Government to ban incentives in the latest crackdown on insurance fraud

The government unveiled its intention to ban law firms from “encouraging” people to make claims by providing them direct incentives like iPads or cash. About time too, we say.

The 2010 report Common Sense Common Safety, by Lord Young, advised as much. Introducing incentives pollutes the claims procedures. Incentives are responsible for such terms in the dictionary of day-to-day life such as “cash for crash”, “compensation culture”, and “ambulance chaser”. The sort incentives are totally unnecessary as well – why would getting you an iPad possibly make you more likely to claim what might be significant levels of compensation fuel injuries? It’s beyond me.

This latest announcement accompanied the Ministry of Justice consultation which addressed the same ground, and also recommended raising the small claims limit for whiplash, from £1000 to £5000. The proposed reforms are part of a new tide of reforms in the personal injury sector focused on insurance fraud. The reforms will additionally expect the courts to dismiss compensation claim applications “in full” where the claimant has been “fundamentally dishonest”.

The Ministry of Justice (MoJ) completed its’ already flagged reforms to whiplash claims for compensation with the ban on lawyers making pre-medical deals, and the proposal of new unbiased medical panels. It appears that the MoJ believes that its’ actions to date has had a “major contribution” to the drop in motor insurance premiums over the last year. Really? At the same time, however, the Association of British Insurers have reported recent figures showing that the number of fraudulent motor claims rose to a record 59,900 in 2013, at a value of £811 million (a rise of 34%).

The Ministry of Justice has also said that the insurance industry has promised that it will transfer any savings that occur from these reforms “straight to customers”, but don’t bet your life on this. It wasn’t at all surprising to hear that many insurers still state that, before a decrease in premiums can be offered to the public, yet more additional reforms were needed. Of course they do – they’re out to make profits for their shareholders, and do so by keeping the level of premiums high while reducing the amount they pay out in insurance claims . Contrary to the claims made by the insurance industry, that doesn’t appear to be any real evidence that recent reforms to the whole compensation claims process has directly produced any real reductions in levels of insurance premiums paid by the public.

In spite of the demand from a significant number of personal injury lawyers, a ban on incentives has oddly been resisted so far by the Solicitors Regulation Authority (SRA). Why? It beats me?.

Unless it would lead to considerable injustice, the proposal to dismiss compensation applications where the claimant has been essentially dishonest will apply. It will be a topic for the court to determine whether a claimant has been dishonest, the MoJ spokeswoman said, based on the individual case and other factors.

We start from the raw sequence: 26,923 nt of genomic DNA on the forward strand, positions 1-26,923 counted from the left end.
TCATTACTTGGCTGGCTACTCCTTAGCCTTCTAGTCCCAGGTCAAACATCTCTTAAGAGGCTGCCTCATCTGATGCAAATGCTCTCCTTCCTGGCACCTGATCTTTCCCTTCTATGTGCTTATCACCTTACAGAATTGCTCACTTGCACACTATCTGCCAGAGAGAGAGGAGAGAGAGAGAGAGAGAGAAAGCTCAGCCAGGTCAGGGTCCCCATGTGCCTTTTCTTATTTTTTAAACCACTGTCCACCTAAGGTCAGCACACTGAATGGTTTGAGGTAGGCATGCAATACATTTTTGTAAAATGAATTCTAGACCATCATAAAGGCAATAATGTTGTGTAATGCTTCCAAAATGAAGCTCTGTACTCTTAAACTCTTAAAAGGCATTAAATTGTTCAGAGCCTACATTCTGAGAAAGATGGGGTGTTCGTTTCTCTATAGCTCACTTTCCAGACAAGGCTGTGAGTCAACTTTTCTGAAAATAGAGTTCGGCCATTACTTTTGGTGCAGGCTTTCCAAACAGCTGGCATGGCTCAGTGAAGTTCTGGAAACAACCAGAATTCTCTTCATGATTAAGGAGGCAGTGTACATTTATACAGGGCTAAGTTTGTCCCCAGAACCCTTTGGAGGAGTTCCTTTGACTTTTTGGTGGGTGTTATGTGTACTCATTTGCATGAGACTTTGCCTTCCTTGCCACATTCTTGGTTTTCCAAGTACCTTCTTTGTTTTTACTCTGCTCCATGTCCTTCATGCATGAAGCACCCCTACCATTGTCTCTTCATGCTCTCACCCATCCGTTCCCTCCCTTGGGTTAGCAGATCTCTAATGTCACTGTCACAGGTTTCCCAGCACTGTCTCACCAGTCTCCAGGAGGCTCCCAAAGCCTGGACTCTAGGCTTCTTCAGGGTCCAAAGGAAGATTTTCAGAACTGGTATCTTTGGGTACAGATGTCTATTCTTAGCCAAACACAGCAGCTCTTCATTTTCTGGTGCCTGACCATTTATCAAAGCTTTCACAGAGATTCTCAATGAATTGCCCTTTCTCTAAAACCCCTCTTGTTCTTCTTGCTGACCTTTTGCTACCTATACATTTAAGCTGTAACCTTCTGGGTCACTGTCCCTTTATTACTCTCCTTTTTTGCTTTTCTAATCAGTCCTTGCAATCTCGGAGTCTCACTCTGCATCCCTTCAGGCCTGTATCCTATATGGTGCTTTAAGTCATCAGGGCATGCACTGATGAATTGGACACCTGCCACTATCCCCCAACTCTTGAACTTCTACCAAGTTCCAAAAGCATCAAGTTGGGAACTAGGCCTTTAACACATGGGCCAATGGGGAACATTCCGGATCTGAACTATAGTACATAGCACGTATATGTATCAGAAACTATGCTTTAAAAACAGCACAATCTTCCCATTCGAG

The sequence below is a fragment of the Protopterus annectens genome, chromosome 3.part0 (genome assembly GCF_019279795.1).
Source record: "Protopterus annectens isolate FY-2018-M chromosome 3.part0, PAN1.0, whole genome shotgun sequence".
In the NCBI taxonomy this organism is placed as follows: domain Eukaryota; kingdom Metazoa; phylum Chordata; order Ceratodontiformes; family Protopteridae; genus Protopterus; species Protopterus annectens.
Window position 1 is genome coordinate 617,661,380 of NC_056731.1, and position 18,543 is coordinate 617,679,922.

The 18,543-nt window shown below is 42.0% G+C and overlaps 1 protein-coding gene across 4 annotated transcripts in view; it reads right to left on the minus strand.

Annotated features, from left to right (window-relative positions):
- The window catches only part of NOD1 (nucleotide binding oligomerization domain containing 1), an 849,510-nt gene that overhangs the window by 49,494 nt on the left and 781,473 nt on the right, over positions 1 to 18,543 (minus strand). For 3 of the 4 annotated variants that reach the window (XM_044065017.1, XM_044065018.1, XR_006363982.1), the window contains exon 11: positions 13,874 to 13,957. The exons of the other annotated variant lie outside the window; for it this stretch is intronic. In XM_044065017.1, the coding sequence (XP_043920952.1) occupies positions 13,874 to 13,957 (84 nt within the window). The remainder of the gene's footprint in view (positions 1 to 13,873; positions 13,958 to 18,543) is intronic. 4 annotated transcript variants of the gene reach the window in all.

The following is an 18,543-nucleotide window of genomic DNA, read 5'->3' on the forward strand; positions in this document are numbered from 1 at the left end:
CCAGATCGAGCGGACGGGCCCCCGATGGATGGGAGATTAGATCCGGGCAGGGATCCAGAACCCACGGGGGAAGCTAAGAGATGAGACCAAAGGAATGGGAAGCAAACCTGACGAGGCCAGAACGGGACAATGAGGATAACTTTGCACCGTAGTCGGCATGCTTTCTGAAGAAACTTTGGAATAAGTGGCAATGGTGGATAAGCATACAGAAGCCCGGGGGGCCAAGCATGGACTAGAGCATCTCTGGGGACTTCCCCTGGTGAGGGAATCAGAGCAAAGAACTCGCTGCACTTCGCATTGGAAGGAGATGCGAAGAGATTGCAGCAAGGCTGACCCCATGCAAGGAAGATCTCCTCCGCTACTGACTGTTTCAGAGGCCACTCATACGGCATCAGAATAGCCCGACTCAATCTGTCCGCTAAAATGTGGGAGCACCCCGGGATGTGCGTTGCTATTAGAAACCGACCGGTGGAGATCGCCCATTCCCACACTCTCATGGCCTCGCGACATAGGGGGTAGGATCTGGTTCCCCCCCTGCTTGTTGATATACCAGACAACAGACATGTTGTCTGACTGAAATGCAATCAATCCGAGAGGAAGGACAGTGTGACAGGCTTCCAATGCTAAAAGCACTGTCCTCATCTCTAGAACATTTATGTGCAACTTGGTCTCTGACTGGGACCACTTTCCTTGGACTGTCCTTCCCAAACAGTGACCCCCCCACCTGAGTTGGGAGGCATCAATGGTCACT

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Businesses set to suffer as small claims limit increases to £10,000

As a result of the Jackson Reforms to Civil Litigation which came into force at the start of April this year, the small claims limit has doubled, now standing at £10,000 for all claims excluding personal injury compensation. The upshot of these changes will no doubt be an increase in the number of cases pursued using the small claims process.

Whereas the fast and multi-tract claims procedures tend to result in the losing party paying the winners costs as well as their own, the small claims procedure tends to lead to each party paying the majority of their own legal costs. The aim of the reforms is to encourage litigants in person and businesses with financial disputes to make use of the small claims procedure and mediation.

The government has allocated more resources to the small claims track and litigants in person recently, the procedure and legal arguments used are not markedly different to those for higher value claims. However, because the losing party will not need to pay the other side’s costs, businesses could now find themselves out of pocket even if they win the case. As a result, many businesses are unlikely to make claims, meaning that they may end up being forced to waive up to £10,000.

Many are concerned that the increased limit could make the non-payment of debts under 10,000 by debtors more probable because they know that, either way, they added expense will be limited.

It is therefore crucial that creditors who are owed up to £10,000 instruct a specialist solicitor prior to court action who can help them recover debt through other avenues.

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